With the subject of her photos focused mostly on everyday people, London College of Communication graduate Hannah Burton immediately draws you to her photos not only through its beautiful aesthetic but the emotions and spontaneity she manages to capture so well with the people she photographs. We spoke to the photographer about her body of work, the do's and don'ts of photography, and some of her favourite galleries in London that inspire her.
"I studied (BA) Photography at LCC University and graduated 3 years ago. I have lived in London ever since working as a photographer. It is hard to pin point one thing, but I remember I would always have my camera on me, I think back then, I almost viewed it as my duty, I believed that if something wasn’t photographed it would be gone forever. I like it’s ability to hold still a moment of time. I shoot with both (digital and film), depending on different clients and budget, however, when I can I'd choose film over digital without a doubt. Before university I hadn’t properly explored film photography, only dabbled a bit in school with black and white. It wasn’t until university when I finally started pursuing film photography. Applying the film photography processes to my projects was when things really started to make sense to me. I love working quietly in the colour darkroom, it slows you down and makes you truly look at what you've shot."
"I find that something within the image has to pierce the surface and make you feel something. A picture that can hold its own regardless of its subject matter."
"It’s almost impossible to describe, it’s more an energy and emotion that one gets from certain photographs. I think the overall form is important, a perfect composition can be the most satisfying thing to look at. I find that something within the image has to pierce the surface and make you feel something. A picture that can hold it’s own regardless of it’s subject matter."
We first discovered Burton's work through her photo series Gascoyne Estate which was shot in East London's Homerton area. "I was living in Homerton at the time and wanted to to document the area. I find Homerton inspiring because it was an area in Hackney that was yet to be deemed as ‘hip and trendy’, it was on the outskirts of all that. The people had an inspiring strength and resilience about them, this was something I wanted to celebrate. There has to be a certain sense of responsibility involved in photographing Estates and I felt too often there is a tendency to deliver a gritty portrayal. This work looks at an estate, Gascoyne Estate from a human angle and celebrates the people that live there."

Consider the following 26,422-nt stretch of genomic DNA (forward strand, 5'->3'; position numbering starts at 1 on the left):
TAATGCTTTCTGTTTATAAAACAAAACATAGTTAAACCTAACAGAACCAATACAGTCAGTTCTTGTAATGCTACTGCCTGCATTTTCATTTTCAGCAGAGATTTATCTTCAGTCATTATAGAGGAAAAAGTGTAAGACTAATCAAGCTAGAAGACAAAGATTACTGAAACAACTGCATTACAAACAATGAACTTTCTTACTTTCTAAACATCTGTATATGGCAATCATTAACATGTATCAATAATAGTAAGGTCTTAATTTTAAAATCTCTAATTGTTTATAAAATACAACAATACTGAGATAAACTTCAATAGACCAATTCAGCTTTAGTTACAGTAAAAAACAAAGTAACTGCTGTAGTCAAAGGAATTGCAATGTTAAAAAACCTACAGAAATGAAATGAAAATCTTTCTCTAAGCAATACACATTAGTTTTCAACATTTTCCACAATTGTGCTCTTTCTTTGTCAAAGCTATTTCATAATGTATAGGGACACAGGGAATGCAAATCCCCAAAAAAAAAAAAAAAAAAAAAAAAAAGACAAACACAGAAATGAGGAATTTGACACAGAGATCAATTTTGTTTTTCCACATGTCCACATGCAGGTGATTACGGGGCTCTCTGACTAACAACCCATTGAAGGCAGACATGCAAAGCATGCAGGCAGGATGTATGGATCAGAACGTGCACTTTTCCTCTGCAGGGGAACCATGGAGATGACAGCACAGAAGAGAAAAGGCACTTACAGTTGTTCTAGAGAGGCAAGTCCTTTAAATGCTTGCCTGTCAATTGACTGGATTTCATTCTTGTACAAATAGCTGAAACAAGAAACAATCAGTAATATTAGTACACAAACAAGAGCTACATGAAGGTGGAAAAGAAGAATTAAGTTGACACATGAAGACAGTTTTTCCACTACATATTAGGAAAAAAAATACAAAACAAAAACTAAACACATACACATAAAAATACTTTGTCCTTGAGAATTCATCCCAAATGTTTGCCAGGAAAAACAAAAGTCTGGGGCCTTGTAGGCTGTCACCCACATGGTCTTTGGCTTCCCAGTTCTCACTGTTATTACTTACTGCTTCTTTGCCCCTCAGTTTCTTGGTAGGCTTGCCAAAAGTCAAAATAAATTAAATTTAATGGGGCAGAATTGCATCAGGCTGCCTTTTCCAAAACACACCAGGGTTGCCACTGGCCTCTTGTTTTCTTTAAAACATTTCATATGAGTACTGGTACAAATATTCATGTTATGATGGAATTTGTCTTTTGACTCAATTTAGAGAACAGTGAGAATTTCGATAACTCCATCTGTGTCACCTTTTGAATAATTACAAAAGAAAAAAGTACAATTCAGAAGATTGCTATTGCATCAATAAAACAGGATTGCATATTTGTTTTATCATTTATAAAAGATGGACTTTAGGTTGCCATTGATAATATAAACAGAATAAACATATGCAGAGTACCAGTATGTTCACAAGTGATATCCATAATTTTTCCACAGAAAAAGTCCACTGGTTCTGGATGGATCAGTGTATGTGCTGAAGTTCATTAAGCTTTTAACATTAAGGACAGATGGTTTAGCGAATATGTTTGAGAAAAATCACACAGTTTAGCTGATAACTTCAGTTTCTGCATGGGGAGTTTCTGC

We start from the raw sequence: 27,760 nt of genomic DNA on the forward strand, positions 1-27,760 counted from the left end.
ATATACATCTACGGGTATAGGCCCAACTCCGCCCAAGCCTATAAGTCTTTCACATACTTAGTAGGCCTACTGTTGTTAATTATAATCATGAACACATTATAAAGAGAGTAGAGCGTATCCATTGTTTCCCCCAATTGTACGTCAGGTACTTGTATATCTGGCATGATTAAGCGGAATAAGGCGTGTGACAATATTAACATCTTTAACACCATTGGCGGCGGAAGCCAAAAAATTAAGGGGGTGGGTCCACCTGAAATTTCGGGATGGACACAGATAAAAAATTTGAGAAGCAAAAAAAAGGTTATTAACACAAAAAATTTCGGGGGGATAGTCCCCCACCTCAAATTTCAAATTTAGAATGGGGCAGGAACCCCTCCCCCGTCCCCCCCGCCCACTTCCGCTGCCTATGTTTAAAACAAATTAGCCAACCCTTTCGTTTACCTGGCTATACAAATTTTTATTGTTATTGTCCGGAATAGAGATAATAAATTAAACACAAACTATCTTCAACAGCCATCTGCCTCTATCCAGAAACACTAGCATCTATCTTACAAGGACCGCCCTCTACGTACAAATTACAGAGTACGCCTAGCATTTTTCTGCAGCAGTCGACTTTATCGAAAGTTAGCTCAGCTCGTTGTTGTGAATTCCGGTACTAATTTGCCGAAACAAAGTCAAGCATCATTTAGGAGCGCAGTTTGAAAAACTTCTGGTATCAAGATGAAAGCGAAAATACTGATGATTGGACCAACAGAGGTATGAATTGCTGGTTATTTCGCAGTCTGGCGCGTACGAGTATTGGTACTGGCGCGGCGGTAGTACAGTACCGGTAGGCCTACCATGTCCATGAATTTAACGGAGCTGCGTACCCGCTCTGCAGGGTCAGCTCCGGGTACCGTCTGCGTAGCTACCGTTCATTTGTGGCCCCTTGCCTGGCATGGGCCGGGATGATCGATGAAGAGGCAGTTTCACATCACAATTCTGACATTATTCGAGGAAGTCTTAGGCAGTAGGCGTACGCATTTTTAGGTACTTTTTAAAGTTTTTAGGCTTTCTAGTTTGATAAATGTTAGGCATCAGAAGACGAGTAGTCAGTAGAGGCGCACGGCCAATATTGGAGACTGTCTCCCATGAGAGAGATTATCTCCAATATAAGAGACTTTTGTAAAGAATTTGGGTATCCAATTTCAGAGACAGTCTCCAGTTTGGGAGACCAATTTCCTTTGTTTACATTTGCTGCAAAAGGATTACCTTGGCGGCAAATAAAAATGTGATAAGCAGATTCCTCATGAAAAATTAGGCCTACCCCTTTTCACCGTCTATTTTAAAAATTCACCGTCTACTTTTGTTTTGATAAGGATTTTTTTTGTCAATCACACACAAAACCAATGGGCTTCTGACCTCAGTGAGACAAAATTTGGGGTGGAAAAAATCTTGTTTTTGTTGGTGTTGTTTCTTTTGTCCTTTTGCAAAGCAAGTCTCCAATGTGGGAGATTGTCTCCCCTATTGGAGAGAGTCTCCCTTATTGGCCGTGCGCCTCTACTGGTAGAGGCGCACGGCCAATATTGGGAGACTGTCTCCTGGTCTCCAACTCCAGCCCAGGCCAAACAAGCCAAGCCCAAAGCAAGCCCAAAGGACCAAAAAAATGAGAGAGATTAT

"When I was in second year I brought myself a Hasselblad 500 c/m, medium format camera which I view as a pivotal moment in the development of my work. As it stands, it is my go-to camera for most of my work. It's an absolute beauty. (My photography) is definitely more spontaneous, I plan as far as generating an idea and sense of what I want to portray, however, for me the fun is in the elements of spontaneity and unpredictability.” What does Burton do when she’s not capturing magic on her camera? We asked the photographer what else she gets up to as well her favourite museums and galleries in London. “I used to play the drums, which I’m quite keen to start doing again and also used to paint and draw but got far to impatient with it. I also love acting and performance, which I feel is something that inspired a lot of my photographic work. I’m interested the the performative nature of photography. I love going to the Tate Britain and viewing the permanent collection, whilst not photography based, seeing the old master portraits with their elegant compositions is always something that inspires me. There are many fantastic photo galleries in London, one of my favourites is the Michael Hoppen Gallery in Chelsea."
Photography has always been and will always be a powerful medium of sending a message or telling a story. With many people dabbling not only into digital but film photography as well, we asked Burton some of the basic do's and don'ts of photography for aspiring photographers out there. "The old classic A-level photograph disaster, a London scene, the bus is the only red in the picture, everything else has been photoshopped to black and white! No! I have been guilty of this in the innocence of my youth. In all honesty it too subjective to put rule on what you must not do - Don’t be an arse perhaps. Sometimes if you overthink and over stress an idea it can paralyse you from producing anything at all. You can only know if it’s any good by simply beginning. This is a quote from one of my all time favourite photographers – William Eggelston; “You can take a good picture of anything. A bad one, too..."